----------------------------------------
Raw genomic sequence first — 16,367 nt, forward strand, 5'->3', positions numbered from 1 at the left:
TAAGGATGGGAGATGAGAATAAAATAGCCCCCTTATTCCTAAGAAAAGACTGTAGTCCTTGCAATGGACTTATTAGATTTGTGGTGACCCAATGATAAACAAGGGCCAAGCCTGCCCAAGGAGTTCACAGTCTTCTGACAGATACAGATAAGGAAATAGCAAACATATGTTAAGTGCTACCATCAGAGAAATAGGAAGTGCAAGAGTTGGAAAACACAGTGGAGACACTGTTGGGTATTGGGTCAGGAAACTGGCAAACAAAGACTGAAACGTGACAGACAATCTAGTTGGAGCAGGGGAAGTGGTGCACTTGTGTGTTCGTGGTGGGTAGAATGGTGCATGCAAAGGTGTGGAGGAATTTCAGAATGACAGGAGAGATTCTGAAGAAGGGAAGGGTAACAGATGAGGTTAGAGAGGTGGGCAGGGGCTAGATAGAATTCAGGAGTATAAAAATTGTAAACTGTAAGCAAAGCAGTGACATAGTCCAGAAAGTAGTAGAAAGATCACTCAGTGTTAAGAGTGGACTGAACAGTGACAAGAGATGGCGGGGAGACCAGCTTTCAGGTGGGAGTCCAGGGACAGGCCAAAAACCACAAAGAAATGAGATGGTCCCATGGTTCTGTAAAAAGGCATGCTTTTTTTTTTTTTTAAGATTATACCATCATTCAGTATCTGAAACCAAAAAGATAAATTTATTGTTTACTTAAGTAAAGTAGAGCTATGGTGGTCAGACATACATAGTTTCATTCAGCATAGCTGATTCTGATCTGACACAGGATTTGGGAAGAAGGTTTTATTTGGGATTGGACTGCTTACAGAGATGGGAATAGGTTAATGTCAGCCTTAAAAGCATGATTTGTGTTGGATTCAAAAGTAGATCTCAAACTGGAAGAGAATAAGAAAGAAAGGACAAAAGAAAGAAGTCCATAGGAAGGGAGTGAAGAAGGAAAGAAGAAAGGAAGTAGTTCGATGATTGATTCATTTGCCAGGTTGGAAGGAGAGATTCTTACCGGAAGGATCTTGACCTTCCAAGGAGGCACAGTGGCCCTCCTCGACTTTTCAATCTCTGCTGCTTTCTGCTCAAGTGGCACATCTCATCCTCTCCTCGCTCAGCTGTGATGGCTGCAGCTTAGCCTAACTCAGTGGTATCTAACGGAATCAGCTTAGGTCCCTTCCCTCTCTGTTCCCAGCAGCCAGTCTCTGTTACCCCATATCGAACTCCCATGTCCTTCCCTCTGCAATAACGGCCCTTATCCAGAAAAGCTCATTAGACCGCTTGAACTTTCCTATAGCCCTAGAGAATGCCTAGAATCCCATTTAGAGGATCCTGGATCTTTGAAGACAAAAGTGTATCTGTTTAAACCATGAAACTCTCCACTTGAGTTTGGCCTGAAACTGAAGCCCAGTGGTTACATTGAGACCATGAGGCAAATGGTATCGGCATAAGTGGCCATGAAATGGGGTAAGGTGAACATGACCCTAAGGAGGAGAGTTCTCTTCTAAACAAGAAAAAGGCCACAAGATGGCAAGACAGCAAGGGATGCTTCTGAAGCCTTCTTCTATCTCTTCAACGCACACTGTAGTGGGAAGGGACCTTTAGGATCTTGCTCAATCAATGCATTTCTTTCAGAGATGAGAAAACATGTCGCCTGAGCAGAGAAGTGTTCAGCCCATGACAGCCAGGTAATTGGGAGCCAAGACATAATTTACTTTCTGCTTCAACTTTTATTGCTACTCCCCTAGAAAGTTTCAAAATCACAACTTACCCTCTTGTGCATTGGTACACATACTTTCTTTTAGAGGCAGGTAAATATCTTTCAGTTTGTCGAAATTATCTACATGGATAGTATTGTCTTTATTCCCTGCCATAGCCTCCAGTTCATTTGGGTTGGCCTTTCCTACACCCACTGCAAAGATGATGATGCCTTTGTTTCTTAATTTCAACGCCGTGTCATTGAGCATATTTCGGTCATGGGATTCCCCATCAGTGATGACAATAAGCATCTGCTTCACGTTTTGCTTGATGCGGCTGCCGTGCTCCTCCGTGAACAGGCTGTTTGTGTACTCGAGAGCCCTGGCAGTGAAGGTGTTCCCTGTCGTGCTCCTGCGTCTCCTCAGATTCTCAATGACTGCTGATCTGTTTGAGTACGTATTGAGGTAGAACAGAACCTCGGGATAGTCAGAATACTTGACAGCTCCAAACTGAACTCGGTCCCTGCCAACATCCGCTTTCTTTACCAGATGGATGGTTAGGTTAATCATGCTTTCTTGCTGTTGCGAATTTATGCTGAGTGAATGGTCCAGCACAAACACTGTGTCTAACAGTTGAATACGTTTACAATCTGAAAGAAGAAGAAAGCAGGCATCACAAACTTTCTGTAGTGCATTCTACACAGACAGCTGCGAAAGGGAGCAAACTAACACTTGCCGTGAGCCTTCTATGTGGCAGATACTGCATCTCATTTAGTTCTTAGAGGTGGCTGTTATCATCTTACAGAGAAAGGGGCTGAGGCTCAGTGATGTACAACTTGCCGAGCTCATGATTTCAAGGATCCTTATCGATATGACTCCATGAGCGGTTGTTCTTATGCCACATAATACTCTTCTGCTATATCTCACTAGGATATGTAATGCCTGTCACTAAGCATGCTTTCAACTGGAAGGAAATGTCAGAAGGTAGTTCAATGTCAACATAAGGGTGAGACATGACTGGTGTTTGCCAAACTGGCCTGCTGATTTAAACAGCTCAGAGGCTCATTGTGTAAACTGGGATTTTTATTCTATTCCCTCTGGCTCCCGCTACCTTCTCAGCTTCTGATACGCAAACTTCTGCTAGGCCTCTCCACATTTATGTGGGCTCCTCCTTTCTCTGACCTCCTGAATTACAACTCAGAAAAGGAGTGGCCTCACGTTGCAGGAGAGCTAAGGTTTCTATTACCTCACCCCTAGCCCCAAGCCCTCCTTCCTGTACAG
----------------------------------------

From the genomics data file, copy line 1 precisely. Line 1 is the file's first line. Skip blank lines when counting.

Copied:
Raw genomic sequence first — 16,367 nt, forward strand, 5'->3', positions numbered from 1 at the left: